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Just a day before the eve of India’s 70th Independence Day, a people-powered non-profit organization run by concerned global citizens from diverse cultural and religious backgrounds, nationalities and professions, The 1947 Partition Archive hosted an event, “Voices of Partition” to bring together the victims and witnesses of the 1947 Partition. The event was hosted at India Habitat Centre, New Delhi.

It was a rare opportunity to hear the tragic experiences and stories from witnesses and survivors of the 1947 Partition, the world’s largest mass refugee crisis, which led to nearly 2 million communal deaths, and displacement of up to 25 million people or 1% of the world’s entire population at the time.

Founder of 1947 Partition Archive, Dr. Guneeta Singh Bhalla says, “Our aim through “Voices of Partition” is to bring together the victims and survivors of the Partition and to provide them a platform to tell their stories. It is important for the victims of the 1947 Partition to talk about what might be the most traumatic phase of their lives. Preserving these memories and sharing them is necessary so that society can learn a lesson from what has been the largest mass refugee crisis the world has ever seen.”

The Partition survivors that shared their stories included Sat Parkash Goel, who migrated from Rawalpindi to Haridwar and athlete Keerti Kunzru, who came from Lyallpur (now Faisalabad) among others. Author and publisher, Dr. Urvashi Butalia was also a distinguished moderator at the event. Having written books on the Partition, Butalia feels very strongly about the cause. A special movie screening of the witnesses and survivors was also showcased. The audience also had various Partition survivors who shared their memories of living through 1947. The powerful talks initiated various conversations and lifted the intergenerational silence that has crept around these personal experiences that lie at the core of India’s Independence and Partition.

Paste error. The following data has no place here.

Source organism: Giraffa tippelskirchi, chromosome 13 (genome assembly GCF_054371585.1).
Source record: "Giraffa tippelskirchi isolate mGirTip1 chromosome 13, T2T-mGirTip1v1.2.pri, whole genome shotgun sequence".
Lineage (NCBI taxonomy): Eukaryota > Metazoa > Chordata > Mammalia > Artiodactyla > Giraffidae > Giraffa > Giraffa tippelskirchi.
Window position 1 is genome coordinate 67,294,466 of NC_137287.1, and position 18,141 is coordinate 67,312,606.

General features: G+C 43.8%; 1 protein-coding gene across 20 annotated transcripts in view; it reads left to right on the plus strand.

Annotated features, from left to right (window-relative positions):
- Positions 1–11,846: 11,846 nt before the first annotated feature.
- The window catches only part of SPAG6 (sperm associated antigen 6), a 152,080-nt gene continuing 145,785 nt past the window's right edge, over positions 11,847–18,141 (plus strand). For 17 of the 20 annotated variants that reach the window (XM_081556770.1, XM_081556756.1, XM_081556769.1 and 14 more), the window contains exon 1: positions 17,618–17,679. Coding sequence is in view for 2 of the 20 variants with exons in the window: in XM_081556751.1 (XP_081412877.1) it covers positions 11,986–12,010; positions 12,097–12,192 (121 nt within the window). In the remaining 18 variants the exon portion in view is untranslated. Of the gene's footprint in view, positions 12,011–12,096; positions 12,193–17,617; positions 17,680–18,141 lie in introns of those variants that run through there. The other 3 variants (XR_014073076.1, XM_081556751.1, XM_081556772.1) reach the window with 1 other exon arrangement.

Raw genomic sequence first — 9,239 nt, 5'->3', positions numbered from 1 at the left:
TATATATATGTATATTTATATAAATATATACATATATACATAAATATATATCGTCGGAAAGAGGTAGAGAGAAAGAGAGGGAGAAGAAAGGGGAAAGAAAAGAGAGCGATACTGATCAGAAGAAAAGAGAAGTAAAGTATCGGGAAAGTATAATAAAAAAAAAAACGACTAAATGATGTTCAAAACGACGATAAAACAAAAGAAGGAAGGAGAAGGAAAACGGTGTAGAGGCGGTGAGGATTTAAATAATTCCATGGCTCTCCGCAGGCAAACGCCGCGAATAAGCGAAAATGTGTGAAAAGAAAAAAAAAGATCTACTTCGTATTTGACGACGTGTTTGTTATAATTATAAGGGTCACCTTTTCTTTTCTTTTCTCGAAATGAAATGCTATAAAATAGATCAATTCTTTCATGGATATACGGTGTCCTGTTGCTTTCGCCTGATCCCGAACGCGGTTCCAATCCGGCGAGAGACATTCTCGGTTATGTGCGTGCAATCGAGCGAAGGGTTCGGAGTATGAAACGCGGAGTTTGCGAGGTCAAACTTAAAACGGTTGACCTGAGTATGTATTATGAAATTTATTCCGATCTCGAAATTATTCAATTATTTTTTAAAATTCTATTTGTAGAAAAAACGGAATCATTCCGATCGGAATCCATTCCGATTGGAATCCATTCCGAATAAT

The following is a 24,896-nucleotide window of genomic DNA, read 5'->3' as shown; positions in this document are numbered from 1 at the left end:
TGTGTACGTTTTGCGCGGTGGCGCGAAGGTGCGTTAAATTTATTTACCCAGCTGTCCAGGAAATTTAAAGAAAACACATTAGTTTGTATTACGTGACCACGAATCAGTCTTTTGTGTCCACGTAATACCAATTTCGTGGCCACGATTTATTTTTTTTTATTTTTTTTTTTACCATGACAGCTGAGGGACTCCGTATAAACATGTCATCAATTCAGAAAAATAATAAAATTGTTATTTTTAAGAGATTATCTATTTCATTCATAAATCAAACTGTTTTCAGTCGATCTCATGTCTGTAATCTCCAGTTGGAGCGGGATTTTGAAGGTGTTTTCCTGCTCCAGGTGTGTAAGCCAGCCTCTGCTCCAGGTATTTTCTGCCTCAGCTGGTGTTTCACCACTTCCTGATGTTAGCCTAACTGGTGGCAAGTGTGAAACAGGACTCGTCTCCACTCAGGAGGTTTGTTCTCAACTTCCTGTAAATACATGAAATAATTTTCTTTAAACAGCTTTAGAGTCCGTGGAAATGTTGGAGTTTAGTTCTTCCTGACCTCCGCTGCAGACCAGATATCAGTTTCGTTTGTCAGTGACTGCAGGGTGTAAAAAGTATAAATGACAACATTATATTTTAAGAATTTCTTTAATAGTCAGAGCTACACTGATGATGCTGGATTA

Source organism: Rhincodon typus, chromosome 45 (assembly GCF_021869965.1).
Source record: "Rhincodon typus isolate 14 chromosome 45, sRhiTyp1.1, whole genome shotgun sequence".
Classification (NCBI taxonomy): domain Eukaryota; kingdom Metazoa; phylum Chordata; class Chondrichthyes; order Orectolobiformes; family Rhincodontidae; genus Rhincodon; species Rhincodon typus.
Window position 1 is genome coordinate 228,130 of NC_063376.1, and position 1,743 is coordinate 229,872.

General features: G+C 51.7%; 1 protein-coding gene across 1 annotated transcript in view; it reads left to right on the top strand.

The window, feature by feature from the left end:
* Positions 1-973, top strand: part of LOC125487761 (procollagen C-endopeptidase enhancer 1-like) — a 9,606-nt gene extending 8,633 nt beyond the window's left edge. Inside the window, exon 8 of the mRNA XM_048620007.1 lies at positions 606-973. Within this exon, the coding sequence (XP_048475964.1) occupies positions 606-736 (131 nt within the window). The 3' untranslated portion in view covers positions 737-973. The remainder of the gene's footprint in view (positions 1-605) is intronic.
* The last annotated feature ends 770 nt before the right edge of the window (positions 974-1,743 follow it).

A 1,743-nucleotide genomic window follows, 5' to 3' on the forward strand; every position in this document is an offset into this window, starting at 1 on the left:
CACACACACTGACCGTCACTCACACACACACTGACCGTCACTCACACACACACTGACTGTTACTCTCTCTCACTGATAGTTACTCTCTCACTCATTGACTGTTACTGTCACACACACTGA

Recounting her tragic story at the event, from the days of the Partition, athlete Keerti Kunzru said, “”I can still hear that sound. Those memories scarred me for life. For two months after coming to India, my father never slept on a mattress. He believed he will go back and only at his home in Lyallpur will he have a peaceful night of sleep.”

Partition survivor Sat Prakash Goel told the audience of his experience as well. “If a young boy from Danny’s High School can go to Harvard, with education and perseverance anyone can do anything”, he said.

He further added, “My father, a station master in Pakistan, chose to stay there, but the sudden attacks abruptly brought him to reality”.

“Voices of Partition” event was focused on the narratives recounted by witnesses and story collectors from diverse backgrounds. The stories take you back to a time of unique and fascinating cultural practices which are largely lost today.

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